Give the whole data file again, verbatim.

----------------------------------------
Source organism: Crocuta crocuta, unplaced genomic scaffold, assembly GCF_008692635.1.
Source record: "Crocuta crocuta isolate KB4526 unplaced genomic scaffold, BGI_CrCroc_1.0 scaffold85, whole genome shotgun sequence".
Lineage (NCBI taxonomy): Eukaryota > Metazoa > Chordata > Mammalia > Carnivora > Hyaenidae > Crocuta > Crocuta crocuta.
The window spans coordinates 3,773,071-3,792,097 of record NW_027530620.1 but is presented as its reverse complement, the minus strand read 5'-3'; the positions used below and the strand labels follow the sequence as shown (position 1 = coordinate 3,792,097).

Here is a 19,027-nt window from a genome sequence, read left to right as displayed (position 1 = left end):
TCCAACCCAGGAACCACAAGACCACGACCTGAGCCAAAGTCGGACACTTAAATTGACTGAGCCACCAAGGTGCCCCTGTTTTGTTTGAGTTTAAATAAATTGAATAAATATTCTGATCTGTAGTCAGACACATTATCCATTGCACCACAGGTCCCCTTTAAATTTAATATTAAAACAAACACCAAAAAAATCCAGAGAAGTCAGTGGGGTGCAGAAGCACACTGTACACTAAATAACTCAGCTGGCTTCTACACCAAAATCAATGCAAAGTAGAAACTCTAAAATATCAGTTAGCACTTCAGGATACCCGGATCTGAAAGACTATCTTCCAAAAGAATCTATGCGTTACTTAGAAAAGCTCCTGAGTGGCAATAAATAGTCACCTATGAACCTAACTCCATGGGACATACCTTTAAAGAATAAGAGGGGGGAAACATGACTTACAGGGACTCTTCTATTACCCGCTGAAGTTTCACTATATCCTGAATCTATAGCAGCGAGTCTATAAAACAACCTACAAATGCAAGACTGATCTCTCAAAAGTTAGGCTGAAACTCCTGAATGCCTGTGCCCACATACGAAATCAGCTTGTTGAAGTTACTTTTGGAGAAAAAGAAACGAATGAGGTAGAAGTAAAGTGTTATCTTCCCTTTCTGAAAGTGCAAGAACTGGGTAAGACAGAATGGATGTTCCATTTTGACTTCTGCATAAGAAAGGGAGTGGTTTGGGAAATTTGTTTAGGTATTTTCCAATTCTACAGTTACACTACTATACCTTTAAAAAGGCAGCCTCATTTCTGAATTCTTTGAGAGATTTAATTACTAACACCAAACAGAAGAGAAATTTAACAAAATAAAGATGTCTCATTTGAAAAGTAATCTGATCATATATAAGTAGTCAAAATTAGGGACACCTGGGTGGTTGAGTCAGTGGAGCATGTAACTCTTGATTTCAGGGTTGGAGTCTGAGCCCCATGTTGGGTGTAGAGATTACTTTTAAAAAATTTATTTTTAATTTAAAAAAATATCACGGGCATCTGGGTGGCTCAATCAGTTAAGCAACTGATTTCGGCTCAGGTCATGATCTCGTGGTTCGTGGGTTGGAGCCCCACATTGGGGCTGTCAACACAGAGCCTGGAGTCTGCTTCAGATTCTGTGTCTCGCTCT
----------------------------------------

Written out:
Source organism: Crocuta crocuta, unplaced genomic scaffold, assembly GCF_008692635.1.
Source record: "Crocuta crocuta isolate KB4526 unplaced genomic scaffold, BGI_CrCroc_1.0 scaffold85, whole genome shotgun sequence".
Lineage (NCBI taxonomy): Eukaryota > Metazoa > Chordata > Mammalia > Carnivora > Hyaenidae > Crocuta > Crocuta crocuta.
The window spans coordinates 3,773,071-3,792,097 of record NW_027530620.1 but is presented as its reverse complement, the minus strand read 5'-3'; the positions used below and the strand labels follow the sequence as shown (position 1 = coordinate 3,792,097).

Here is a 19,027-nt window from a genome sequence, read left to right as displayed (position 1 = left end):
TCCAACCCAGGAACCACAAGACCACGACCTGAGCCAAAGTCGGACACTTAAATTGACTGAGCCACCAAGGTGCCCCTGTTTTGTTTGAGTTTAAATAAATTGAATAAATATTCTGATCTGTAGTCAGACACATTATCCATTGCACCACAGGTCCCCTTTAAATTTAATATTAAAACAAACACCAAAAAAATCCAGAGAAGTCAGTGGGGTGCAGAAGCACACTGTACACTAAATAACTCAGCTGGCTTCTACACCAAAATCAATGCAAAGTAGAAACTCTAAAATATCAGTTAGCACTTCAGGATACCCGGATCTGAAAGACTATCTTCCAAAAGAATCTATGCGTTACTTAGAAAAGCTCCTGAGTGGCAATAAATAGTCACCTATGAACCTAACTCCATGGGACATACCTTTAAAGAATAAGAGGGGGGAAACATGACTTACAGGGACTCTTCTATTACCCGCTGAAGTTTCACTATATCCTGAATCTATAGCAGCGAGTCTATAAAACAACCTACAAATGCAAGACTGATCTCTCAAAAGTTAGGCTGAAACTCCTGAATGCCTGTGCCCACATACGAAATCAGCTTGTTGAAGTTACTTTTGGAGAAAAAGAAACGAATGAGGTAGAAGTAAAGTGTTATCTTCCCTTTCTGAAAGTGCAAGAACTGGGTAAGACAGAATGGATGTTCCATTTTGACTTCTGCATAAGAAAGGGAGTGGTTTGGGAAATTTGTTTAGGTATTTTCCAATTCTACAGTTACACTACTATACCTTTAAAAAGGCAGCCTCATTTCTGAATTCTTTGAGAGATTTAATTACTAACACCAAACAGAAGAGAAATTTAACAAAATAAAGATGTCTCATTTGAAAAGTAATCTGATCATATATAAGTAGTCAAAATTAGGGACACCTGGGTGGTTGAGTCAGTGGAGCATGTAACTCTTGATTTCAGGGTTGGAGTCTGAGCCCCATGTTGGGTGTAGAGATTACTTTTAAAAAATTTATTTTTAATTTAAAAAAATATCACGGGCATCTGGGTGGCTCAATCAGTTAAGCAACTGATTTCGGCTCAGGTCATGATCTCGTGGTTCGTGGGTTGGAGCCCCACATTGGGGCTGTCAACACAGAGCCTGGAGTCTGCTTCAGATTCTGTGTCTCGCTCT